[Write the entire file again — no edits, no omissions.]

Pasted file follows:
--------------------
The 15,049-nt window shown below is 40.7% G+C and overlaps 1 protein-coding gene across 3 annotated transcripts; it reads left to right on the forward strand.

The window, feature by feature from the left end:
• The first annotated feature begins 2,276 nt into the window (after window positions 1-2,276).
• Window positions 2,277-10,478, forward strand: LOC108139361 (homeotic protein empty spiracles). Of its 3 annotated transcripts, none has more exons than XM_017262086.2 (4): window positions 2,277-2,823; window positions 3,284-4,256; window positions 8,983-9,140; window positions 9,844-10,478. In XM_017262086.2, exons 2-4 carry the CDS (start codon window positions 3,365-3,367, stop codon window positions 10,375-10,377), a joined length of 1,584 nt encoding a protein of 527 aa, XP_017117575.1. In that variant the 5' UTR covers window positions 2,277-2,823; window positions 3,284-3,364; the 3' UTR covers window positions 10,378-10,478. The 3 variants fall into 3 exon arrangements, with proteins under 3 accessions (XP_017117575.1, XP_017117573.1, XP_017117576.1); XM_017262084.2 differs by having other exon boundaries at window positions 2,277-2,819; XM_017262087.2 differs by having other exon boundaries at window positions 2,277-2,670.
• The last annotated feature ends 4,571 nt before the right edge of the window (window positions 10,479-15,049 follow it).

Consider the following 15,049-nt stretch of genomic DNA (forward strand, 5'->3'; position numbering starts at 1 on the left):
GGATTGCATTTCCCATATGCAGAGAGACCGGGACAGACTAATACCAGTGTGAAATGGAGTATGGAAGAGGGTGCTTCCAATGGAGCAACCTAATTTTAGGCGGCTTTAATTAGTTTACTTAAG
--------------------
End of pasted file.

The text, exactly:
The 15,049-nt window shown below is 40.7% G+C and overlaps 1 protein-coding gene across 3 annotated transcripts; it reads left to right on the forward strand.

The window, feature by feature from the left end:
• The first annotated feature begins 2,276 nt into the window (after window positions 1-2,276).
• Window positions 2,277-10,478, forward strand: LOC108139361 (homeotic protein empty spiracles). Of its 3 annotated transcripts, none has more exons than XM_017262086.2 (4): window positions 2,277-2,823; window positions 3,284-4,256; window positions 8,983-9,140; window positions 9,844-10,478. In XM_017262086.2, exons 2-4 carry the CDS (start codon window positions 3,365-3,367, stop codon window positions 10,375-10,377), a joined length of 1,584 nt encoding a protein of 527 aa, XP_017117575.1. In that variant the 5' UTR covers window positions 2,277-2,823; window positions 3,284-3,364; the 3' UTR covers window positions 10,378-10,478. The 3 variants fall into 3 exon arrangements, with proteins under 3 accessions (XP_017117575.1, XP_017117573.1, XP_017117576.1); XM_017262084.2 differs by having other exon boundaries at window positions 2,277-2,819; XM_017262087.2 differs by having other exon boundaries at window positions 2,277-2,670.
• The last annotated feature ends 4,571 nt before the right edge of the window (window positions 10,479-15,049 follow it).

Consider the following 15,049-nt stretch of genomic DNA (forward strand, 5'->3'; position numbering starts at 1 on the left):
GGATTGCATTTCCCATATGCAGAGAGACCGGGACAGACTAATACCAGTGTGAAATGGAGTATGGAAGAGGGTGCTTCCAATGGAGCAACCTAATTTTAGGCGGCTTTAATTAGTTTACTTAAG